There’s a popular myth about cell reinvention within the human body that can have an influence on our sense of identity: it says something like, “we create an entirely new body every few years because our bodies generate almost entirely new sets of cells eight to ten times in the course of a typical lifetime”.
What appears to be true and mostly undisputed is this:
- Biologically, neuroplasticity in our brains is real. Based on our experiences, the physical neurons in our brains are rewiring and forming new connections all the time
- Psychologically, our thought processes and sense of who we are changes all the time. Our experiences change our worldview, Our education (both in theoretical learning and on-the-job practice) changes our skills. Our friendships, connections and collaborations continually change both the opportunities open to us and the way we view ourselves.
This continual reinvention of our selves — this reinvention of our sense of self, our identity — is essential during a human lifetime.
In the famous “All the World’s a Stage” speech from the Shakespeare play As You Like It, the character Jaques pokes fun at life by listing out the seven stages of man: the infant, “mewling and puking”; the whining schoolboy; the lover, “sighing like furnace”; the soldier, “full of strange oaths”; the justice, “full of wise saws”; old age, “lean and slippered”; and the ignominious second childhood, “sans teeth, sans eyes, sans taste, sans everything”.
As You Like It is made for laughs but as with all the best comedy, it explores essential truths. These seven ages, caricatured depressingly though they may be, point to continual change of ourselves and our place in the world.
If gradual but constant change is an essential part of being human, it’s curious that we cling so desperately to whatever identity has been constructed for us, and try to protect with all we’ve got. (In his book This Is Marketing, the great Seth Godin writes that while we sometimes assume that most people are keen to raise their status, most people actually do not and will fight instead to maintain their status at its present level. Identity and status then are closely related. We seem to want to protect our old identity even as it is changing into something new.)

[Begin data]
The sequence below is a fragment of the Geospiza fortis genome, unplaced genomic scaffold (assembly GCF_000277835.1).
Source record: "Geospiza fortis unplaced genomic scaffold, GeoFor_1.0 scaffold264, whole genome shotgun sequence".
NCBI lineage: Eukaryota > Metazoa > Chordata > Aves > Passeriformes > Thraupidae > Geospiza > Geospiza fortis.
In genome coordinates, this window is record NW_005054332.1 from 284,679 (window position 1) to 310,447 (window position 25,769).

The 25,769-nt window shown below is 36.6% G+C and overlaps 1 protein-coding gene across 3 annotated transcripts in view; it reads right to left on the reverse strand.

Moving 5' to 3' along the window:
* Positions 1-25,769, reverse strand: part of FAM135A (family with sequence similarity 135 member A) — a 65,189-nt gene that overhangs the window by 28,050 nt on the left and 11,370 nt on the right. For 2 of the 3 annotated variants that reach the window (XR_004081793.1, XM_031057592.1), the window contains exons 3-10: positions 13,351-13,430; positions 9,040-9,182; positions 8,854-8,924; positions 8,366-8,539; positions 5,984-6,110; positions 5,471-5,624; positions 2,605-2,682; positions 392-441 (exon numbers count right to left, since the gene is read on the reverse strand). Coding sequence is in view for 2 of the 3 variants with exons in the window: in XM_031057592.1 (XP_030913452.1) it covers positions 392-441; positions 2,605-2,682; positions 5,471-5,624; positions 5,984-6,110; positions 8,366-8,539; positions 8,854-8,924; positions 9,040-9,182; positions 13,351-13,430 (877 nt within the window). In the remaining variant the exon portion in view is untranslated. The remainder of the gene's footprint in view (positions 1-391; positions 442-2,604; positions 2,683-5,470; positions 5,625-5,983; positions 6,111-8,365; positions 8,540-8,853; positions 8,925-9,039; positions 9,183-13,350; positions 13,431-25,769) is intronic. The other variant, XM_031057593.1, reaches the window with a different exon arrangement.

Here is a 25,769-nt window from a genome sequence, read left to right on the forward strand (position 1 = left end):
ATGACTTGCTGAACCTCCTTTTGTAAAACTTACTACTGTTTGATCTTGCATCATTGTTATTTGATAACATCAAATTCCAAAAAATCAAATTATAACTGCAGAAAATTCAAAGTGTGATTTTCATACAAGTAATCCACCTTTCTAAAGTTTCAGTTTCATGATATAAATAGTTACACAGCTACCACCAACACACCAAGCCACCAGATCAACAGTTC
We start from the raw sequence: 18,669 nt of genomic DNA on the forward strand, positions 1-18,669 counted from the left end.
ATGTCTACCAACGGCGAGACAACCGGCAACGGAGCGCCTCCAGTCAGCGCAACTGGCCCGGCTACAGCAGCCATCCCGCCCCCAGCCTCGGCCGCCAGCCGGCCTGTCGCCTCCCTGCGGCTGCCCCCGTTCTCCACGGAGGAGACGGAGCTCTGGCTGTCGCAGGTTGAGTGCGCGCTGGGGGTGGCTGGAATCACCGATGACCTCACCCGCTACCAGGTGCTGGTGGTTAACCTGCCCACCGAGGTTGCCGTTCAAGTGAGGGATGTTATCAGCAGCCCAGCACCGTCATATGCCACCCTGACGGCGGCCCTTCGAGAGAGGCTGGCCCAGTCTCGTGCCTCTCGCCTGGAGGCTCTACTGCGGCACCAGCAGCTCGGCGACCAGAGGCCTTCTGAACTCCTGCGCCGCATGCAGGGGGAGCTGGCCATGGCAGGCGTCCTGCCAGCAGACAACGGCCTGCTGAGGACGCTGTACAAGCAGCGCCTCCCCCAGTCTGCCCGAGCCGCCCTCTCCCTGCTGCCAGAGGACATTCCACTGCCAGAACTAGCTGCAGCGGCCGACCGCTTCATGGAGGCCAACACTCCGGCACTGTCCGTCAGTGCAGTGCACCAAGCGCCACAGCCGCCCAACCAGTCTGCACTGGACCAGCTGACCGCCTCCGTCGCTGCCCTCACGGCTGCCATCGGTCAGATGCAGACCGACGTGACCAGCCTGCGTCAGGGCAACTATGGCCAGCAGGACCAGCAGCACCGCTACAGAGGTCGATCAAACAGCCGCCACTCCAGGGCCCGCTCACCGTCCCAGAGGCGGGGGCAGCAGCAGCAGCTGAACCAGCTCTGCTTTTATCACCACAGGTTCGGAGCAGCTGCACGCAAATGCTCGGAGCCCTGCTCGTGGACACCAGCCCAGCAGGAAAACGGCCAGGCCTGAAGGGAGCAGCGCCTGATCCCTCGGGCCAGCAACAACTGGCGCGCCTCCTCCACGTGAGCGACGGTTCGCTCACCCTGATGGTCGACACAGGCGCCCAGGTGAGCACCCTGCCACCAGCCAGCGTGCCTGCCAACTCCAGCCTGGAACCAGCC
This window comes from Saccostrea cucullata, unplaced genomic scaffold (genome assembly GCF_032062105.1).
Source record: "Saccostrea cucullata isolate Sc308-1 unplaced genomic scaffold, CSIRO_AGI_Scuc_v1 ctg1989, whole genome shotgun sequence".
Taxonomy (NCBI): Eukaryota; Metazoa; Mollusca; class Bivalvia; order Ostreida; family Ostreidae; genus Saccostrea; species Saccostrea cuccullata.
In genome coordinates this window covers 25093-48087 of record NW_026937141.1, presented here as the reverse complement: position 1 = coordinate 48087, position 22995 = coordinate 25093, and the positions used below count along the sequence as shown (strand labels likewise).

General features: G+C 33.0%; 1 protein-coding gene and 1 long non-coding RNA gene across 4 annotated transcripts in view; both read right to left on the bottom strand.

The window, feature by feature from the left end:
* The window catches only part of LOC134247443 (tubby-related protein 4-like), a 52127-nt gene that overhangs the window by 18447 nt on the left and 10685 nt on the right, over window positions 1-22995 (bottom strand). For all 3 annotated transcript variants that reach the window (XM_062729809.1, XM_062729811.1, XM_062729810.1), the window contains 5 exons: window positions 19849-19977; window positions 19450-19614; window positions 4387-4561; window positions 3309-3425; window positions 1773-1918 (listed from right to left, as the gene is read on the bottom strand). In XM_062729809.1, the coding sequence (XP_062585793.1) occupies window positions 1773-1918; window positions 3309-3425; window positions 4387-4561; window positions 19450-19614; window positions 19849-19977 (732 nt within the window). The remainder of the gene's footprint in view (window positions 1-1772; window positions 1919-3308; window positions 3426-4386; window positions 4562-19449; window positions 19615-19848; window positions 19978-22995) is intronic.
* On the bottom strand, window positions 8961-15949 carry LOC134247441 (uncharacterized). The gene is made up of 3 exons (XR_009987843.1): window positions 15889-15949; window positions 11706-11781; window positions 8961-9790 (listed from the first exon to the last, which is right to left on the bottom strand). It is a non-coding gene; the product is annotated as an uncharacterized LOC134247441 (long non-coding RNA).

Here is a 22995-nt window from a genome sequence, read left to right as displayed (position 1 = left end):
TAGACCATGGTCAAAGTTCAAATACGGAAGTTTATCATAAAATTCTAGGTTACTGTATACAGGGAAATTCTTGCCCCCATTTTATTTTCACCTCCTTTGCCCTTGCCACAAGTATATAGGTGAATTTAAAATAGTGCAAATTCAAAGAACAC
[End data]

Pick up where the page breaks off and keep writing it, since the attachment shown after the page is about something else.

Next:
Embracing and expressing our new identity
Why is it usually so difficult to give expression to that new self?
Occasionally it can be that we are confused about what our new identity is, a slight confusion or lack of clarity over what we now believe in or stand for. This lack of clarity is mostly fairly fleeting, though. If we spend any quality time with ourselves, we generally figure out what we want and don’t want quite quickly.
So mostly, I think, the reluctance to fully embrace and communicate our new and true identity relates to fear.
We often fear we might be deluding ourselves, clinging to the old me because we don’t yet fully believe in the new one.
We often fear just what we might be capable of if we fully embraced our new identity; it is safer, less risky, to stick to the old me and avoid shouldering the responsibility that the new and emerging me is capable of shouldering.
And maybe most often, we fear nothing so much as the judgment of others.
When we speak up for something that is new to us or somehow doesn’t tally with our old self, we run the risk of not being accepted by the people around us, people who have got to know the old us.
The role of fear
From a physiological, evolutionary biology perspective, fear serves to keep us alive. You are here today, quite undeniably, because somebody far back in your ancestral line felt a great deal of fear in some situation he or she found themselves in, and treated that fear seriously enough to take massive evasive action.
In the 21st century, though, so much fear — the fear of judgment, the fear of being outcast, the fear of the great things we might be capable of — is misplaced.
Finding a way past these fears and fully embracing our emerging new identity in the next stage of our life is essential, I think, to successfully navigating all the inevitable challenges of life and leading our own life well lived.
Two short poems that might be appropriate here, and helpful in our journey to knowing and fully accepting ourselves and our ever-changing identities.
“Our Deepest Fear”, by Marianne Williamson
Our deepest fear is not that we are inadequate.
Our deepest fear is that we are powerful beyond measure.
It is our light, not our darkness
That most frightens us.
We ask ourselves
Who am I to be brilliant, gorgeous, talented, fabulous?
Actually, who are you not to be?
You are a child of God.
Your playing small
Does not serve the world.
There’s nothing enlightened about shrinking
So that other people won’t feel insecure around you.
We are all meant to shine,
As children do.
We were born to make manifest
The glory of God that is within us.
It’s not just in some of us;
It’s in everyone.
And as we let our own light shine,
We unconsciously give other people permission to do the same.
As we’re liberated from our own fear,
Our presence automatically liberates others.
“My Brilliant Image” by Hafez
One day the sun admitted,
“I am just a shadow.
I wish I could show you
The Infinite Incandescence
That has cast my brilliant image.
I wish I could show you,
When you are lonely or in darkness,
The astonishing Light
Of your own Being.”